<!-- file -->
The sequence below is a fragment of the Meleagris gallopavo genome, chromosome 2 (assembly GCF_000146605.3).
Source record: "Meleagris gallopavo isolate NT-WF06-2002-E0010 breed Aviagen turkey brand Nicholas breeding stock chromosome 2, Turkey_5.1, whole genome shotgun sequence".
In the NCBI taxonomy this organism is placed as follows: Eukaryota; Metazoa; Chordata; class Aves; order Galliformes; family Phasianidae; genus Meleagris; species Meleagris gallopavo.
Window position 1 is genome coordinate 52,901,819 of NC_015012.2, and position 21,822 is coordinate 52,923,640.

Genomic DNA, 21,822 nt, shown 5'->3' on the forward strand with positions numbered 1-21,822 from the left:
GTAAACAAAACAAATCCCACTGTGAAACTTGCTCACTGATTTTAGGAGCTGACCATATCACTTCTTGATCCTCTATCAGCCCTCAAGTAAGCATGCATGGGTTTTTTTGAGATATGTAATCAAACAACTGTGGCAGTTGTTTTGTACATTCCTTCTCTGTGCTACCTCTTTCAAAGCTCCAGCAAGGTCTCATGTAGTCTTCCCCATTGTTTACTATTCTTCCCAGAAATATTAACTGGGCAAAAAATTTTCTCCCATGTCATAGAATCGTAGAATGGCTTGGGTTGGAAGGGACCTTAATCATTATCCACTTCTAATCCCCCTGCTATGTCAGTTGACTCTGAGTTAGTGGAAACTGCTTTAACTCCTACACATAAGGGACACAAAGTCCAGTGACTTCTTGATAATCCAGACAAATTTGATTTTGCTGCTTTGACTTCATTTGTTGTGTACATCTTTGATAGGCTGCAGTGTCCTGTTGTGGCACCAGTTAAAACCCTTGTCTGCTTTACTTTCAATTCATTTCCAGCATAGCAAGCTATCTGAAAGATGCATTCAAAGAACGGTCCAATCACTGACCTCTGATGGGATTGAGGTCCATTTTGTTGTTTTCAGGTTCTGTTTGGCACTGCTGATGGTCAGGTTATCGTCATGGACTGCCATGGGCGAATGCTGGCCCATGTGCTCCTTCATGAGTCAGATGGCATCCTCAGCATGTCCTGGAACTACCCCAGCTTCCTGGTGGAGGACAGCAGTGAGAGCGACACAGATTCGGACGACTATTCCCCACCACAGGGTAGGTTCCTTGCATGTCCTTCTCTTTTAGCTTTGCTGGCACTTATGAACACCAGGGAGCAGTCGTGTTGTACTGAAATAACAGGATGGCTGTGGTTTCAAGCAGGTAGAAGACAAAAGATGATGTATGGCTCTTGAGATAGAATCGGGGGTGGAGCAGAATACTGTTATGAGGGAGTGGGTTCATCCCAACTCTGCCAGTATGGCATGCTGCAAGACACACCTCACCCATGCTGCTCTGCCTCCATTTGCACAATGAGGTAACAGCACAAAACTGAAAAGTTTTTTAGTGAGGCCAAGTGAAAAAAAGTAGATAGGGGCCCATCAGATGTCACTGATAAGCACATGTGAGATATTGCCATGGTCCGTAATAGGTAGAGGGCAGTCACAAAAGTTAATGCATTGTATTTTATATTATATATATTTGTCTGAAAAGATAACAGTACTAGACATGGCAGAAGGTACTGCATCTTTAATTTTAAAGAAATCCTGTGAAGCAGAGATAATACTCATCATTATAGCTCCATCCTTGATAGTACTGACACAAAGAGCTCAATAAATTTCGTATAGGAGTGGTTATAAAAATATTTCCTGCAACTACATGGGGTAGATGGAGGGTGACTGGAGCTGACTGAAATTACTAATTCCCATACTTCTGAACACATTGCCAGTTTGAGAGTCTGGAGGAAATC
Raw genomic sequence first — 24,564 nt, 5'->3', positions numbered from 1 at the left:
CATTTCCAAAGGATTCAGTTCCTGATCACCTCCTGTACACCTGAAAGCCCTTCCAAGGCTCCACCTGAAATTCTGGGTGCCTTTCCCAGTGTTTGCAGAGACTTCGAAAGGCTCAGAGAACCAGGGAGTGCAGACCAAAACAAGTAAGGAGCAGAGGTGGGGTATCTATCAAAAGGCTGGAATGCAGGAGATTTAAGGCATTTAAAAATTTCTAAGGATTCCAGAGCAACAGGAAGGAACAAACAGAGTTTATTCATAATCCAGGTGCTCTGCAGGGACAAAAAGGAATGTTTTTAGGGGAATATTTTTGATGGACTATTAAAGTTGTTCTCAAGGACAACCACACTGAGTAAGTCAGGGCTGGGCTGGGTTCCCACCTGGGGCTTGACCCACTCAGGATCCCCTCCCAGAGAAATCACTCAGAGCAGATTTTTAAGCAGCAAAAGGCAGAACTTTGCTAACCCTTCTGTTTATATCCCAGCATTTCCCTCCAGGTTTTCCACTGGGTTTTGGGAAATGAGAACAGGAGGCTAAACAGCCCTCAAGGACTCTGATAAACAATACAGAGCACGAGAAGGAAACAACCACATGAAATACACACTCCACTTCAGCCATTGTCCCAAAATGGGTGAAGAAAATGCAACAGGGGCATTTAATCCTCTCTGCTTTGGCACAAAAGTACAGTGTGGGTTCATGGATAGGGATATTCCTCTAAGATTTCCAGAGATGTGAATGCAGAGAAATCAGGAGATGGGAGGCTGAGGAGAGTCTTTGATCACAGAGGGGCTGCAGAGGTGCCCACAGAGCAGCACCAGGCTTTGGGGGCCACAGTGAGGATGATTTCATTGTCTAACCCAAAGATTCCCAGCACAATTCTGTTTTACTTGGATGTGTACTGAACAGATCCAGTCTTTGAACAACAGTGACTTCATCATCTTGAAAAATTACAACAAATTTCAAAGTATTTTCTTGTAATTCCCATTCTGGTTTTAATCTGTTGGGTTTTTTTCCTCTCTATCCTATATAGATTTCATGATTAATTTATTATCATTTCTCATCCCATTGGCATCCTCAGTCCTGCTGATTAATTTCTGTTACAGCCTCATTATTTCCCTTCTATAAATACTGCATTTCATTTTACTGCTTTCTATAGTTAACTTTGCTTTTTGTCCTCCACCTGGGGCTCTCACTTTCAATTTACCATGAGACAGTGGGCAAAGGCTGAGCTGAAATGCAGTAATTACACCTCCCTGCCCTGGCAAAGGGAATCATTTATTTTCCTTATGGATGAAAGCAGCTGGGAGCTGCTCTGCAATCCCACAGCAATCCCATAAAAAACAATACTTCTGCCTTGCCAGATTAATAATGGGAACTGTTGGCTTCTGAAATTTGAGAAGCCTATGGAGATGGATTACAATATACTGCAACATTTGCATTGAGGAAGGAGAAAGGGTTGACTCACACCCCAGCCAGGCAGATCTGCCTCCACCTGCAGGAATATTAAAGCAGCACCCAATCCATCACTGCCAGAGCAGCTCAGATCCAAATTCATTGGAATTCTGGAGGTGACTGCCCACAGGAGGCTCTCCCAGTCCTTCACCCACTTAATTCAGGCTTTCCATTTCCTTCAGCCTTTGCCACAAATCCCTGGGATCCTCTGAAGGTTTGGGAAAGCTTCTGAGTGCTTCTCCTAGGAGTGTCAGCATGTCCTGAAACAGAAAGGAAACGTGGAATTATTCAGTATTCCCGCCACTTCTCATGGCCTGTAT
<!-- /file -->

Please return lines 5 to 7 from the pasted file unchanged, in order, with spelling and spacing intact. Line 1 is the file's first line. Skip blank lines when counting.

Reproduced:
Genomic DNA, 21,822 nt, shown 5'->3' on the forward strand with positions numbered 1-21,822 from the left:
GTAAACAAAACAAATCCCACTGTGAAACTTGCTCACTGATTTTAGGAGCTGACCATATCACTTCTTGATCCTCTATCAGCCCTCAAGTAAGCATGCATGGGTTTTTTTGAGATATGTAATCAAACAACTGTGGCAGTTGTTTTGTACATTCCTTCTCTGTGCTACCTCTTTCAAAGCTCCAGCAAGGTCTCATGTAGTCTTCCCCATTGTTTACTATTCTTCCCAGAAATATTAACTGGGCAAAAAATTTTCTCCCATGTCATAGAATCGTAGAATGGCTTGGGTTGGAAGGGACCTTAATCATTATCCACTTCTAATCCCCCTGCTATGTCAGTTGACTCTGAGTTAGTGGAAACTGCTTTAACTCCTACACATAAGGGACACAAAGTCCAGTGACTTCTTGATAATCCAGACAAATTTGATTTTGCTGCTTTGACTTCATTTGTTGTGTACATCTTTGATAGGCTGCAGTGTCCTGTTGTGGCACCAGTTAAAACCCTTGTCTGCTTTACTTTCAATTCATTTCCAGCATAGCAAGCTATCTGAAAGATGCATTCAAAGAACGGTCCAATCACTGACCTCTGATGGGATTGAGGTCCATTTTGTTGTTTTCAGGTTCTGTTTGGCACTGCTGATGGTCAGGTTATCGTCATGGACTGCCATGGGCGAATGCTGGCCCATGTGCTCCTTCATGAGTCAGATGGCATCCTCAGCATGTCCTGGAACTACCCCAGCTTCCTGGTGGAGGACAGCAGTGAGAGCGACACAGATTCGGACGACTATTCCCCACCACAGGGTAGGTTCCTTGCATGTCCTTCTCTTTTAGCTTTGCTGGCACTTATGAACACCAGGGAGCAGTCGTGTTGTACTGAAATAACAGGATGGCTGTGGTTTCAAGCAGGTAGAAGACAAAAGATGATGTATGGCTCTTGAGATAGAATCGGGGGTGGAGCAGAATACTGTTATGAGGGAGTGGGTTCATCCCAACTCTGCCAGTATGGCATGCTGCAAGACACACCTCACCCATGCTGCTCTGCCTCCATTTGCACAATGAGGTAACAGCACAAAACTGAAAAGTTTTTTAGTGAGGCCAAGTGAAAAAAAGTAGATAGGGGCCCATCAGATGTCACTGATAAGCACATGTGAGATATTGCCATGGTCCGTAATAGGTAGAGGGCAGTCACAAAAGTTAATGCATTGTATTTTATATTATATATATTTGTCTGAAAAGATAACAGTACTAGACATGGCAGAAGGTACTGCATCTTTAATTTTAAAGAAATCCTGTGAAGCAGAGATAATACTCATCATTATAGCTCCATCCTTGATAGTACTGACACAAAGAGCTCAATAAATTTCGTATAGGAGTGGTTATAAAAATATTTCCTGCAACTACATGGGGTAGATGGAGGGTGACTGGAGCTGACTGAAATTACTAATTCCCATACTTCTGAACACATTGCCAGTTTGAGAGTCTGGAGGAAATC
Raw genomic sequence first — 24,564 nt, 5'->3', positions numbered from 1 at the left: